If you’re moving on to a new business, you may be thinking of selling your trademarks or copyrighted work to generate some extra cash. But in order to sell the rights over your Intellectual Property to another owner, you need to formally assign the rights with the appropriate government office.
Of course, the first step is that you must be the sole owner of the intellectual property (or sell it in conjunction with the other owners). If you’re going to keep using the trademark or copyrighted works, you’ll need to seek permission from the new owner to use the work in the future (perhaps by having them license it back to you).
Here’s how to transfer your intellectual property ownership:
There are a variety of reasons why you may want to transfer ownership of your federally registered trademark (e.g. business acquisition or reorganization).
Ownership of a pending trademark application or registration initially vests with the applicant.
However, the owner of an application or registration can transfer, or assign, title over the trademark by following two steps:
a. Documenting the transfer between the parties, and
b. Documenting the transfer with the United States Patent and Trademark Office (“USPTO”).
Before you can document the transfer with the USPTO, you are required to have a signed trademark transfer agreement laying out the terms of the transfer. You can then go to the USPTO’s online form to record the assignment.
If you fail to properly transfer ownership of your trademark, and the buyer of your trademark infringes another person’s trademark, you may be pulled into the dispute because you still own the trademark (at least according to the USPTO).
Also, if you purchase the right to a trademark and never record the transfer with the USPTO, you may end up in a dispute over ownership with the prior owner.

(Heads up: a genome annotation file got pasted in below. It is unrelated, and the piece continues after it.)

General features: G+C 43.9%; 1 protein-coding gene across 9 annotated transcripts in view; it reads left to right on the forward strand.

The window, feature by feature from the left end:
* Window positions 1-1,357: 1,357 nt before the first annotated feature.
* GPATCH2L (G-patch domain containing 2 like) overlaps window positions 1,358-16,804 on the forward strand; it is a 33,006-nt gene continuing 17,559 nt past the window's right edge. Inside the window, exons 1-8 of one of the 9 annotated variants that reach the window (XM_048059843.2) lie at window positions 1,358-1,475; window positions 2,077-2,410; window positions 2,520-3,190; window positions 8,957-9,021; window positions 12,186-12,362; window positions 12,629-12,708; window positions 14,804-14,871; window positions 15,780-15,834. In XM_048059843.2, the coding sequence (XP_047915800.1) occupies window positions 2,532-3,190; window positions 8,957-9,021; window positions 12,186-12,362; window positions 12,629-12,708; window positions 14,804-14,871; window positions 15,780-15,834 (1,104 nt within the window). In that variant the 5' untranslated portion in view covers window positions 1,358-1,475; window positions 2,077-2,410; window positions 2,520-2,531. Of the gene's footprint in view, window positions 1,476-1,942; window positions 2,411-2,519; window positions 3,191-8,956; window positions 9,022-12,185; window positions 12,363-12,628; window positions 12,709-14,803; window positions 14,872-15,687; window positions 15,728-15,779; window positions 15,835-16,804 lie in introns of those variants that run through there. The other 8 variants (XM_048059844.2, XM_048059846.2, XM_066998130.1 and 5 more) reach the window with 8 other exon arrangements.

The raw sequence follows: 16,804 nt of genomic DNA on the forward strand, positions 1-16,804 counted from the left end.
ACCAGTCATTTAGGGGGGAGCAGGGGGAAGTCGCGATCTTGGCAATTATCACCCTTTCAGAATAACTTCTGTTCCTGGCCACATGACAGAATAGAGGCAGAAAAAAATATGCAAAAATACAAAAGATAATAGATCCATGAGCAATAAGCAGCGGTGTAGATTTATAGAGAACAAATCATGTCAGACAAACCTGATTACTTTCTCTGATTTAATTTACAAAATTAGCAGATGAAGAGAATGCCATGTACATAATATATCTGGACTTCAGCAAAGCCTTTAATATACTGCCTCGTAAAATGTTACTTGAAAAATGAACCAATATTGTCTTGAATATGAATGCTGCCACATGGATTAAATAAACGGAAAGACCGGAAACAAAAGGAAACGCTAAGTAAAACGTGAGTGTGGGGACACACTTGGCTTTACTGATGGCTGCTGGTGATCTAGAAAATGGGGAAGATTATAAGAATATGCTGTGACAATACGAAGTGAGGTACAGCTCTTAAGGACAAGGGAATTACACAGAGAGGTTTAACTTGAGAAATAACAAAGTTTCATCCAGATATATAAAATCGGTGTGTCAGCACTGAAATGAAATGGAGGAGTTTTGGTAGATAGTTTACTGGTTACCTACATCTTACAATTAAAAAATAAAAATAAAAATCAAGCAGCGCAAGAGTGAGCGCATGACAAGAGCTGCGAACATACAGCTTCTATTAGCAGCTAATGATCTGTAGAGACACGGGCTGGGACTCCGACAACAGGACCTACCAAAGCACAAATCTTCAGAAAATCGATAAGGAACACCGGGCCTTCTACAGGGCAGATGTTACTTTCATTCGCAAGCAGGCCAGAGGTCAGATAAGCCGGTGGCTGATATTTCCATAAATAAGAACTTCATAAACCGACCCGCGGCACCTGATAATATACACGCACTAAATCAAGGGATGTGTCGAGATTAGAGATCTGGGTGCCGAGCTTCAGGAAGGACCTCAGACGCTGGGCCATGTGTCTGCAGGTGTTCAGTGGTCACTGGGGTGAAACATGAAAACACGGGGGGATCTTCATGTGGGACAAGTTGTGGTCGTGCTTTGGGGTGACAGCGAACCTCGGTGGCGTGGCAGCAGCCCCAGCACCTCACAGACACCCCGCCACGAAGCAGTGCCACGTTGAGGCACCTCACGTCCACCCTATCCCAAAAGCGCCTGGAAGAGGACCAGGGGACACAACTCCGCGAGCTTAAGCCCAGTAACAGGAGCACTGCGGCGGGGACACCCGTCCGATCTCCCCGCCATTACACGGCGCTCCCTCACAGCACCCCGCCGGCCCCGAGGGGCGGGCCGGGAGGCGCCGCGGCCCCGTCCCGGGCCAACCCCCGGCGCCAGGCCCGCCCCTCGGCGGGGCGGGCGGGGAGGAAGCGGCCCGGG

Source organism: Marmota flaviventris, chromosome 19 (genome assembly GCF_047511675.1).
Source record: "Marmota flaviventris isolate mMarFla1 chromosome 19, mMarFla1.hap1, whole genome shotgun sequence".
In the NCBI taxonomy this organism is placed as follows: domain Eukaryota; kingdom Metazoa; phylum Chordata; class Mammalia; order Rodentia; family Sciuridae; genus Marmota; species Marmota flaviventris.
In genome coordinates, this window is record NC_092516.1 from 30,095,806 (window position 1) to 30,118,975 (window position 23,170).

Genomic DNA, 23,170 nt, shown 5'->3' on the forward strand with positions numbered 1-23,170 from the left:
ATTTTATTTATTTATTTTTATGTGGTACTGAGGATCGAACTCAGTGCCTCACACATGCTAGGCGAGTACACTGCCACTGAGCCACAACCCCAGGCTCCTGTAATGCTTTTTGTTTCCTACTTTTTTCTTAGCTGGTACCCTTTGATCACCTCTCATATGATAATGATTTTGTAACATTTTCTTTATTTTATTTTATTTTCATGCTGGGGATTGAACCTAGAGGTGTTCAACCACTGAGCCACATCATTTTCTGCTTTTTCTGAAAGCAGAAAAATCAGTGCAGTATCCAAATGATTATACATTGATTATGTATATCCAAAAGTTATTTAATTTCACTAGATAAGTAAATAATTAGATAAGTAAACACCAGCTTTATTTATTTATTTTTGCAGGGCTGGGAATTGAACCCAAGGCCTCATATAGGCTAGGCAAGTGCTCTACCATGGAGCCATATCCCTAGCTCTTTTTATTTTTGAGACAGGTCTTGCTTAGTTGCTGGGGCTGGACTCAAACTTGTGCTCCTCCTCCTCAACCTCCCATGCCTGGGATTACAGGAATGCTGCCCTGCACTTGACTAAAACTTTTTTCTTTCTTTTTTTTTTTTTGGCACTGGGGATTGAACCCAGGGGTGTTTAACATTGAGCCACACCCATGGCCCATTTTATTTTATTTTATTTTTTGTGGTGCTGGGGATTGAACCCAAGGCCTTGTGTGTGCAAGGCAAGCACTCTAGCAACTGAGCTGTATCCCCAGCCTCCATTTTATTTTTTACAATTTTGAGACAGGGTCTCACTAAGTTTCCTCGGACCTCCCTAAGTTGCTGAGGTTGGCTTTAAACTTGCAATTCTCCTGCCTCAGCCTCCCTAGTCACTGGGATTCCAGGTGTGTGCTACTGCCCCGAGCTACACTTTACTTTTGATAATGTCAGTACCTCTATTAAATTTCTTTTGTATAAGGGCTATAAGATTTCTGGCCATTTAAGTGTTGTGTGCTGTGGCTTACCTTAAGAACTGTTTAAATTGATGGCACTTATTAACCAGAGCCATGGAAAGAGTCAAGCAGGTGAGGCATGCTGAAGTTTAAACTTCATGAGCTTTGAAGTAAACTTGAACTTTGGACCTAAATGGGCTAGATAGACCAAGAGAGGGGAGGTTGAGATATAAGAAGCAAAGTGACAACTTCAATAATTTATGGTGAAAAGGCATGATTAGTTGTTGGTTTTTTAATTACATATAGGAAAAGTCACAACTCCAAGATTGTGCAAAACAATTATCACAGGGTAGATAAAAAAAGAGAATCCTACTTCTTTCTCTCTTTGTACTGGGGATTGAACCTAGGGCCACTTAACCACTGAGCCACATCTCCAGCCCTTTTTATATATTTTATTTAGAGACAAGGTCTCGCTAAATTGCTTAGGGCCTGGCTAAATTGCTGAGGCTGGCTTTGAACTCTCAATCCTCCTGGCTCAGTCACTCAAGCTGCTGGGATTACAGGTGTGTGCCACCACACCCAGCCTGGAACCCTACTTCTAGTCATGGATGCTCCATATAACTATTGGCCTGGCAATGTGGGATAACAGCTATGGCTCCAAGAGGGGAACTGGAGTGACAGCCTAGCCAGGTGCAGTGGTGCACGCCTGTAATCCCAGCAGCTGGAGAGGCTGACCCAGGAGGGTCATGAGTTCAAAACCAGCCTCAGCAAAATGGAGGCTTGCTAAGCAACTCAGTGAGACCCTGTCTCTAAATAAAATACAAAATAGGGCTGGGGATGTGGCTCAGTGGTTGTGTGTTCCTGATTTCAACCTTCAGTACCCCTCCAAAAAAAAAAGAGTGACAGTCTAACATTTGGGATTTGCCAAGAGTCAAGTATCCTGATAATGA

The transfer of an unregistered mark (protected by common law, or state law) or a trademark registration or application must also be accompanied by the goodwill associated with the mark. The goodwill of a trademark represents the recognition that the mark has with customers and the earnings power that it generates (i.e., consumers want to buy from you because they recognize your name and brand). If goodwill is not transferred, the assignment is deemed ineffective and the trademark may be abandoned.
If you registered your trademark with a state, you must also remember to register the transfer of your state registered trademark as well. Registration information can be found on your state’s Secretary of State website.
Ownership of a copyright is first held by the artist or creator, unless that person was an employee or the work fell under the limited “work for hire” exception (which requires a signed writing). If you’re buying the copyright over a work, you may want to search copyright records to determine the current owner of work, as part of your due diligence.
If you want to transfer title in the copyright, you must do so in a signed written document.
You are not required to notify the United States Copyright Office when you transfer title in a copyright, but documents evidencing transfers can be recorded with the Copyright Office, whether or not the transferred copyrights are registered.
Although recording the transfer with the Copyright Office is voluntary, recordation provides certain benefits. First, a future court will take “constructive notice” of facts stated in the recorded document if the work is registered and the document specifically identifies the work such that it would be revealed by a reasonable search under the work’s title or registration number. Second, you’ll get priority over another party claiming copyright ownership if there are conflicting transfer.